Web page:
Put Down That Sushi! Thirty-Nine Foot Tapeworms on the Rise

June 13, 2009

(ChattahBox)—Think twice before ingesting that delectable piece of sushi, sashimi or the popular raw seafood appetizer, ceviche. Parasitic tapeworms, once mostly a problem reserved for tropical Asian climates, are now on the rise in urban regions of North America and Europe.

With the recent rise in the popularity of eating raw fish, health officials are reporting an alarming increase in cases of human tapeworm, especially when eating either freshwater fish or farm-raised fish.

A tapeworm is a parasitic flatworm that can infect our digestive tracts after eating uncooked meat, fish or coming into contact with animal feces, which contain tapeworm larvae. Properly cooked meat and fish kill any larvae.

The disgusting creatures can live in our bodies for up to 30 years, usually without producing any symptoms until it infects muscle tissue. They have hooks and suckers on their head and have flat ribbon-like bodies that can grow up to 39-feet long!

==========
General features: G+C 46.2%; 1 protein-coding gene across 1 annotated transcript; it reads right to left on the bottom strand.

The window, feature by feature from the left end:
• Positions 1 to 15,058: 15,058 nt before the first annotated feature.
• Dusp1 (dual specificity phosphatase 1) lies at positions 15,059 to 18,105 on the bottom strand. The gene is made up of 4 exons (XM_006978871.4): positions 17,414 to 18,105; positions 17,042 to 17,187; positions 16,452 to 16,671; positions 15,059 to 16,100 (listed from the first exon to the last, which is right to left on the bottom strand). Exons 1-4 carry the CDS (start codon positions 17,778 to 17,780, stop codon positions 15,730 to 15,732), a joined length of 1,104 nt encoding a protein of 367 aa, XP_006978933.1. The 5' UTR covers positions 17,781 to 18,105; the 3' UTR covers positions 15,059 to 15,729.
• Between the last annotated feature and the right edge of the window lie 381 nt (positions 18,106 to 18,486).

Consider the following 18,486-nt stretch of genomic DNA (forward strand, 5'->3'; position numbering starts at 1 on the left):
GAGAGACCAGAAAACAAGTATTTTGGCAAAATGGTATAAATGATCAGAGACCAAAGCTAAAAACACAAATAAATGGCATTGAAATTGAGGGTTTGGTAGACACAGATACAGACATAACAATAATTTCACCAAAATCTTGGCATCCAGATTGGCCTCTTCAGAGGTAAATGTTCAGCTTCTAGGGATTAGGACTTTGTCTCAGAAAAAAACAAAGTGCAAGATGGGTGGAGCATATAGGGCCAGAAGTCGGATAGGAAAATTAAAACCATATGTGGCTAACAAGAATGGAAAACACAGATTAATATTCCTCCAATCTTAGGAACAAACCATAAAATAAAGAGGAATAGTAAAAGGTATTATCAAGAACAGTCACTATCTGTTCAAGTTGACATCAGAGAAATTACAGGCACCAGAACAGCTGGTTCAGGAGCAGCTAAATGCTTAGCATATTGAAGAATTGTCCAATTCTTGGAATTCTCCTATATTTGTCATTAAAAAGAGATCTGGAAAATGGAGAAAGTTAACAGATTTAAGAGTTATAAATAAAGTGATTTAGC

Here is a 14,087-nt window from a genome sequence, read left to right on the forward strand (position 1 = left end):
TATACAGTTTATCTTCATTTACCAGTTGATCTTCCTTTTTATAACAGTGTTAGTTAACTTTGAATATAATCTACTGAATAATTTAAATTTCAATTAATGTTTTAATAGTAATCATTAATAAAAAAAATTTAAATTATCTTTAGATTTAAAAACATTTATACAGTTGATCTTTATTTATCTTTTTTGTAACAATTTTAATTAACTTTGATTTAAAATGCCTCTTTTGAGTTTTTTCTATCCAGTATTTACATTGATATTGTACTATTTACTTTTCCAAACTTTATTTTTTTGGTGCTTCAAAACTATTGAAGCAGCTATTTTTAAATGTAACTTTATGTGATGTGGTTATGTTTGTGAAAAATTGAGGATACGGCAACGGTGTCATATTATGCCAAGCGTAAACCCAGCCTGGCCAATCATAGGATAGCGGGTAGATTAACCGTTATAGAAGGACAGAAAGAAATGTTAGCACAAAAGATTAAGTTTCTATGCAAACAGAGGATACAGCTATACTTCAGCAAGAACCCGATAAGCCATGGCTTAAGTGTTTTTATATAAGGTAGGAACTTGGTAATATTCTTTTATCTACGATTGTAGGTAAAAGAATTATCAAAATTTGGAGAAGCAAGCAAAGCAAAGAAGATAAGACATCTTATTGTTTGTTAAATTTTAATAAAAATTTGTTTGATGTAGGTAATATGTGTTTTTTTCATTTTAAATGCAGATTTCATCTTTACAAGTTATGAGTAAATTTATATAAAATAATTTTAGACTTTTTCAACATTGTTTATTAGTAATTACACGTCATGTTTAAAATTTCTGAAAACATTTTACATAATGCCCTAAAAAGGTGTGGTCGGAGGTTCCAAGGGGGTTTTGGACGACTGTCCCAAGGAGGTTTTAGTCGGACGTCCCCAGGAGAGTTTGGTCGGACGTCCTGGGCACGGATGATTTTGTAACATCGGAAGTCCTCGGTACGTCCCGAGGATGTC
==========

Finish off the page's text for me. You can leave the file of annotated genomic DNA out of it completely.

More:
Cases in urban areas are cropping up, because of the popularity of Japanese raw fish dishes, such as sushi and sashimi and the Latin American raw seafood dish, ceviche. Scientists are beginning to refer to the prevalence of urban tapeworm cases caused by trendy cuisine, as the yuppie tapeworm.

Scientists are attributing many of the parasitic infections to a tapeworm found in salmon, called Diphyllobothrium nihonkaiense. Since salmon spends time in rivers, it’s susceptible to tapeworm larvae and eating it raw or even undercooked is not recommended.

Farm raised salmon from South America is also becoming increasingly infected with a similar tapeworm, which also infects perch and other freshwater fish.

Health officials advise to stay away from raw freshwater fish or salmon. Those varieties of fish should only be consumed after properly cooked at a high enough temperature to kill off any larvae.

When ordering sushi or ceviche, choose a deep ocean fish, like tuna and definitely stay away from any farm-raised fish, unless you want to risk becoming infected with a 39-foot tapeworm in your intestine.



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